Taken from Pioneering in the New Hebrides, autobiography of John G. Paton (1824-1907), edited by his
brother James Paton. Copyrighted and printed 1898 by Fleming H. Revell Company.
In Perils Often
“Dangers again darkened round me,” wrote John G. Paton as he continued in his missionary efforts
among the natives of the island of Tanna in the South Pacific. By God’s grace Paton had been delivered
already from some vicious attacks by natives vehemently opposed to his Gospel ministry. He writes of some
“One day, while toiling away at my house, the war chief, his brother, and a large party of armed men
surrounded the plot where I was working. They all had muskets besides their own native weapons. They
watched me for some time in silence, and then every man leveled a musket straight at my head. Escape was
impossible. Speech would only have increased my danger. My eyesight came and went for a few moments.
“I prayed to my Lord Jesus, either Himself to protect me or to take me home to His glory. I tried to keep
working on at my task as if no one was near me. In that moment as never before the words came to me,
‘Whatsoever ye shall ask in My name, that will I do’ (John 14:13), and I knew that I was safe.
“Retiring a little from their first position, no word having been spoken, they took up the same attitude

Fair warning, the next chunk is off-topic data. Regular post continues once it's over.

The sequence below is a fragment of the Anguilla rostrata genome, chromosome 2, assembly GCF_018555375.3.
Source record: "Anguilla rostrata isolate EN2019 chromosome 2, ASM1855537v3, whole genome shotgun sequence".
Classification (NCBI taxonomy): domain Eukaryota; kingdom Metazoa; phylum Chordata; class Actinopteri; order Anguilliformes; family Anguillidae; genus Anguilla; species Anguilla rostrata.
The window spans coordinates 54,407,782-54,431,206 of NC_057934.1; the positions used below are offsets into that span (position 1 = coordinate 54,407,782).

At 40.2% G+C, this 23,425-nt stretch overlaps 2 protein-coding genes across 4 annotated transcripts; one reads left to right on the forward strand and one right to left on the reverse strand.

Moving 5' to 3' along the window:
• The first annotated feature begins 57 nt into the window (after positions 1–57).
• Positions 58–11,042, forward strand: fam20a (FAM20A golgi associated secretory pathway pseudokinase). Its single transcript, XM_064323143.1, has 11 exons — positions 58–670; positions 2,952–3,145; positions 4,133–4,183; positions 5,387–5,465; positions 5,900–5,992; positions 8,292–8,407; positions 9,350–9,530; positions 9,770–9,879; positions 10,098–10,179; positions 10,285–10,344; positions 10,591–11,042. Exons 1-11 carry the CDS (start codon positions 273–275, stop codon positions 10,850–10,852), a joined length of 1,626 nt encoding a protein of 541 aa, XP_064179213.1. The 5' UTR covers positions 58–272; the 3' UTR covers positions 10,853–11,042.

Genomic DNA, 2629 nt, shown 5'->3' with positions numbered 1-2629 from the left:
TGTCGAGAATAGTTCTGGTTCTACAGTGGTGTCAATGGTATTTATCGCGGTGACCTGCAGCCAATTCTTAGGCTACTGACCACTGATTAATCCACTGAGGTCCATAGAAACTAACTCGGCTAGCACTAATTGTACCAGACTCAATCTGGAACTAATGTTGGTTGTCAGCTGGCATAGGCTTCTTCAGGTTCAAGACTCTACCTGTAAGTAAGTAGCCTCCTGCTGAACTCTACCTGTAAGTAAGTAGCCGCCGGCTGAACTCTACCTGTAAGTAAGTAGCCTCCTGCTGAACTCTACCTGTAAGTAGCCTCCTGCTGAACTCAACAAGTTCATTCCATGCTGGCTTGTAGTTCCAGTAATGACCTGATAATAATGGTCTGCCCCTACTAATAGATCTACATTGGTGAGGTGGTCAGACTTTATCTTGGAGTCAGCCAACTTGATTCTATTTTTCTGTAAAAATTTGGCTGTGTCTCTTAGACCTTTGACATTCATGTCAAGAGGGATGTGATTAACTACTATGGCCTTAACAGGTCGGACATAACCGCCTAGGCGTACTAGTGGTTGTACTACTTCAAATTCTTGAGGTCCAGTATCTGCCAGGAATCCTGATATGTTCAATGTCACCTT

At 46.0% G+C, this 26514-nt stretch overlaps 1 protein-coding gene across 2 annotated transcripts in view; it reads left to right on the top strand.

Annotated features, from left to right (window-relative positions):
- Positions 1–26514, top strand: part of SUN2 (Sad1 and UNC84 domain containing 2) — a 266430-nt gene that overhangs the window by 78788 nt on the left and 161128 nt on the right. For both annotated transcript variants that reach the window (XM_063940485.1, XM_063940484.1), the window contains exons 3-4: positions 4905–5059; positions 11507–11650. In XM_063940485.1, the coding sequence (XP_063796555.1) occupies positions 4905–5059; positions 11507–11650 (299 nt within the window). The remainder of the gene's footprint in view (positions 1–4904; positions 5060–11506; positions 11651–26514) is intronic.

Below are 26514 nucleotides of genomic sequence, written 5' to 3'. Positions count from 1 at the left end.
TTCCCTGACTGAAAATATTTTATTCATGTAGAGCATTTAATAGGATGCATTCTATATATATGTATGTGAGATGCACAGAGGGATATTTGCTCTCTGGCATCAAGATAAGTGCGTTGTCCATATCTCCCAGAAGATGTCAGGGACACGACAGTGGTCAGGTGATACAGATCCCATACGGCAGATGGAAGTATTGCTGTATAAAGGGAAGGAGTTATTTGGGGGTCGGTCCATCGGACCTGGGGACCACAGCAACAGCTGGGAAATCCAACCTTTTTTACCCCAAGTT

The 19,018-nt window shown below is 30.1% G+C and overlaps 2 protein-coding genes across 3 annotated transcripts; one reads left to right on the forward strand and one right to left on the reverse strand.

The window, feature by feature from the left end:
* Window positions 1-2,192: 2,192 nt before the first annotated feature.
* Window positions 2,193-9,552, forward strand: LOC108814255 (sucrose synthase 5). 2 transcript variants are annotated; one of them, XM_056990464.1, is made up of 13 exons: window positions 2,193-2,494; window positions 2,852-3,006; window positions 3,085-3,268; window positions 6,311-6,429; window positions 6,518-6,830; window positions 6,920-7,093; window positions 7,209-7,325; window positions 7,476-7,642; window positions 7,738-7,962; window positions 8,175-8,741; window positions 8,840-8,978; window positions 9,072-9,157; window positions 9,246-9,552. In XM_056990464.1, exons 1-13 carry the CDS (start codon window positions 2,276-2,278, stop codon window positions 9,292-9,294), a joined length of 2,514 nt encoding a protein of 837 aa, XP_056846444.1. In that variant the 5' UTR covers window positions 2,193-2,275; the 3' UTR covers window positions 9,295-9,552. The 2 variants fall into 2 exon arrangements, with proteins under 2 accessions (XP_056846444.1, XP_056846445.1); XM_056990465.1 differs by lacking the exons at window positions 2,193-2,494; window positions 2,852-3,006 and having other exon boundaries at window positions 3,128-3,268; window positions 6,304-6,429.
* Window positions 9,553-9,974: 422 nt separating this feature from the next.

somewhat farther off and seemed to be urging one another to fire the first shot. But my dear Lord restrained
them once again and they withdrew, leaving me with a new cause for trusting Him with all that concerned me
for time and eternity.
“Perils seemed, however, to enclose me on every hand, and ending my life was frequently attempted. I
had to move about more cautiously than ever, some days scarcely daring to appear outside my mission
premises. I have ever most firmly believed and do believe that only when we use every lawful and possible
means for the preservation of our life, which is God’s second greatest gift to man (His Son being the first),
can we expect God to protect us or have we the right to plead His precious promises.”
One morning John Paton learned to his horror that six or seven men of the island had been shot dead in
preparation for a great feast. He writes of that day: “Information had reached me that my teachers and I were
also destined victims for the same feast, and sure enough we espied a band of armed men, the killers,
dispatched towards our premises. Instantaneously I had the teachers and their wives and myself securely
locked into the mission house. Cut off from all human hope, we set ourselves to pray to our dear Lord Jesus,
either Himself to protect us or take us to His glory.
“All through that morning and forenoon we heard them tramping around our house, whispering to each
other and hovering near window and door. They knew that there were a double-barreled fowling piece and a
revolver on the premises, though they never had seen me use them, and that may under God have held
them back in dread. But such a thought did not enter our souls even in that awful time. I had gone to save